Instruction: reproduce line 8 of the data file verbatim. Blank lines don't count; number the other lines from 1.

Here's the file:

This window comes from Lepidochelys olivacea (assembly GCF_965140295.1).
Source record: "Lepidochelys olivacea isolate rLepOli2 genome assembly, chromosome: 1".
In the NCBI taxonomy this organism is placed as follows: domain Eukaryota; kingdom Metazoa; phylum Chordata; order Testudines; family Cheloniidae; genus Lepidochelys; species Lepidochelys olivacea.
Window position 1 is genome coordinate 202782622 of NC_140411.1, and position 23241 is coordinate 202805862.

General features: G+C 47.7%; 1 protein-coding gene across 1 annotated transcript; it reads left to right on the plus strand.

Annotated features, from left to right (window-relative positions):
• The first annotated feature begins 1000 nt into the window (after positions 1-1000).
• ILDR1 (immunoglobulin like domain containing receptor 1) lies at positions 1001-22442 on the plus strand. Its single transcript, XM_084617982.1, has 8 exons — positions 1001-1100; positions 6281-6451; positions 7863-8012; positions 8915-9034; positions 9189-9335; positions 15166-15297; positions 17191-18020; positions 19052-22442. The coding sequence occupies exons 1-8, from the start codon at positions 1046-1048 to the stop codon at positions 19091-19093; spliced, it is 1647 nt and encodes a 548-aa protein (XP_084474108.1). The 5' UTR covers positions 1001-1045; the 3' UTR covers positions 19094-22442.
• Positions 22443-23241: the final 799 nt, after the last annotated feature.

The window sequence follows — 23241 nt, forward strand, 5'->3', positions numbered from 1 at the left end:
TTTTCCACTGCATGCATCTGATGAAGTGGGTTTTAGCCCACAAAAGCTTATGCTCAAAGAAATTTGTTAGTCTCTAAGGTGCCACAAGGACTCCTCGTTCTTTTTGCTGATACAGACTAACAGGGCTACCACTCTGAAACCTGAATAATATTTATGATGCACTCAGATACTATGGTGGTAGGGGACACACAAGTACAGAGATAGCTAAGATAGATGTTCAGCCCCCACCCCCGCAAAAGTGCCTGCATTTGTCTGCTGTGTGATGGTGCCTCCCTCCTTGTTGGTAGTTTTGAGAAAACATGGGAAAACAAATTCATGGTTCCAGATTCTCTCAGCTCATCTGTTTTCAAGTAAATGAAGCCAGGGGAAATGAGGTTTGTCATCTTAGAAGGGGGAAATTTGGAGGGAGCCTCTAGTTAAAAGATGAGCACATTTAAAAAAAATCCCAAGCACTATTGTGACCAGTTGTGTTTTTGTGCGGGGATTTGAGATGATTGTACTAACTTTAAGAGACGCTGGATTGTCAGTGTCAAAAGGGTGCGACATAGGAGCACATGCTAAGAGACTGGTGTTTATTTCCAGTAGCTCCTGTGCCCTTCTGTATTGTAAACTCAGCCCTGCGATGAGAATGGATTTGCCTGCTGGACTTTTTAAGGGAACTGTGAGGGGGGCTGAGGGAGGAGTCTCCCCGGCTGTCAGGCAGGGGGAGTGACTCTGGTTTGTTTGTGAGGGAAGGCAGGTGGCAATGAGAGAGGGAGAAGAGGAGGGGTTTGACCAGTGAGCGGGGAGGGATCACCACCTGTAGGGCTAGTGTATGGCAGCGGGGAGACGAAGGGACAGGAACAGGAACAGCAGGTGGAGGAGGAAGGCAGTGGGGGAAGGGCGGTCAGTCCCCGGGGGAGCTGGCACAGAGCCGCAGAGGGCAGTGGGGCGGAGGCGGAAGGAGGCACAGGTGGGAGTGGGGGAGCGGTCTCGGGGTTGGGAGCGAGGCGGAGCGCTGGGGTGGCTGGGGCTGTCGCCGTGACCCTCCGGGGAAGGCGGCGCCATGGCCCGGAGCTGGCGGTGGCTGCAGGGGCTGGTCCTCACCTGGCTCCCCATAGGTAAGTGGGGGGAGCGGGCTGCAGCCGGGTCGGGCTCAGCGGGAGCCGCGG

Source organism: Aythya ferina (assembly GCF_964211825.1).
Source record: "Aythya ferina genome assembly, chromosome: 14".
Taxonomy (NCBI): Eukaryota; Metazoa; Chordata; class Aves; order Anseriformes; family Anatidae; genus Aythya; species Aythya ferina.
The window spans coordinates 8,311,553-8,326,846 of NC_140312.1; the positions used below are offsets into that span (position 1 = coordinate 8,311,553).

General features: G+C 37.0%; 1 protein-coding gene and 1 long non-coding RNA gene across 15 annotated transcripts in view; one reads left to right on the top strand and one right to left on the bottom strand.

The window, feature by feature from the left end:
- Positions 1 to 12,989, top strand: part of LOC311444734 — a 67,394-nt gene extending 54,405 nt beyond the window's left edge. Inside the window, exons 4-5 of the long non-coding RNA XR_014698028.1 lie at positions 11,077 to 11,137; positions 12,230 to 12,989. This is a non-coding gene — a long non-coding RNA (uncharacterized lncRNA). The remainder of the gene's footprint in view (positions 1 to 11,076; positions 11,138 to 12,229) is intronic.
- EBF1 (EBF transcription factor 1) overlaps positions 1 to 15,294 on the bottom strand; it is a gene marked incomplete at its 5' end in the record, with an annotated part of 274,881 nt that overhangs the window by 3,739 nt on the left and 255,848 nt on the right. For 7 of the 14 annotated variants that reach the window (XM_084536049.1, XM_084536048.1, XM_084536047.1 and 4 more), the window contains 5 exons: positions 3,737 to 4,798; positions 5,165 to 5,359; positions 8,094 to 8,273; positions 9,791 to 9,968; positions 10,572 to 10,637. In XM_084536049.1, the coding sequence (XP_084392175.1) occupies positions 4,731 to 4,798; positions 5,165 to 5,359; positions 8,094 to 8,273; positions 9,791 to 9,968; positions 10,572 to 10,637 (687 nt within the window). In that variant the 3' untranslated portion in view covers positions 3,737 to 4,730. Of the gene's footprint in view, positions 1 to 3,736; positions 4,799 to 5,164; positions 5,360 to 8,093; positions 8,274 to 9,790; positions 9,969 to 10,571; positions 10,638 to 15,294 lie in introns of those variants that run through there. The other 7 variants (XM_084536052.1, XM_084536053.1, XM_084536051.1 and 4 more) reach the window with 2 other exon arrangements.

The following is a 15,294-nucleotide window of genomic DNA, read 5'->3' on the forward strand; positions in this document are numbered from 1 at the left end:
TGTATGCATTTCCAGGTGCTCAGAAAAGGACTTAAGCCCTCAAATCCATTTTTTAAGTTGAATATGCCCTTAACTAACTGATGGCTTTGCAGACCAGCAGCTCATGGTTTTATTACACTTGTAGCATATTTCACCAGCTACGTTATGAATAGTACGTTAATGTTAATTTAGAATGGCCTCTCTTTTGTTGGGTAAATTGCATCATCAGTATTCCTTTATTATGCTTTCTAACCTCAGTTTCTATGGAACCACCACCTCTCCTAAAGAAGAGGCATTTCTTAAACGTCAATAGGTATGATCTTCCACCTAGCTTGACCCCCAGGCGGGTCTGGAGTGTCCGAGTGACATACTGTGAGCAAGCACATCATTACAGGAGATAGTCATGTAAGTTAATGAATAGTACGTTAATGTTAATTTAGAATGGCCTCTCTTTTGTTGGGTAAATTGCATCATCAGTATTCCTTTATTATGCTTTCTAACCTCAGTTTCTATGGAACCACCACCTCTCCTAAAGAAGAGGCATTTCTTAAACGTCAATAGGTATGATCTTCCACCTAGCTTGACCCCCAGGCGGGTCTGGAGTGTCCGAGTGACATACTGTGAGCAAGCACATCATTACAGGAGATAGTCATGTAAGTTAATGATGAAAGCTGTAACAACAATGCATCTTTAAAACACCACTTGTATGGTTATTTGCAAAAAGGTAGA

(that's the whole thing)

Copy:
• ILDR1 (immunoglobulin like domain containing receptor 1) lies at positions 1001-22442 on the plus strand. Its single transcript, XM_084617982.1, has 8 exons — positions 1001-1100; positions 6281-6451; positions 7863-8012; positions 8915-9034; positions 9189-9335; positions 15166-15297; positions 17191-18020; positions 19052-22442. The coding sequence occupies exons 1-8, from the start codon at positions 1046-1048 to the stop codon at positions 19091-19093; spliced, it is 1647 nt and encodes a 548-aa protein (XP_084474108.1). The 5' UTR covers positions 1001-1045; the 3' UTR covers positions 19094-22442.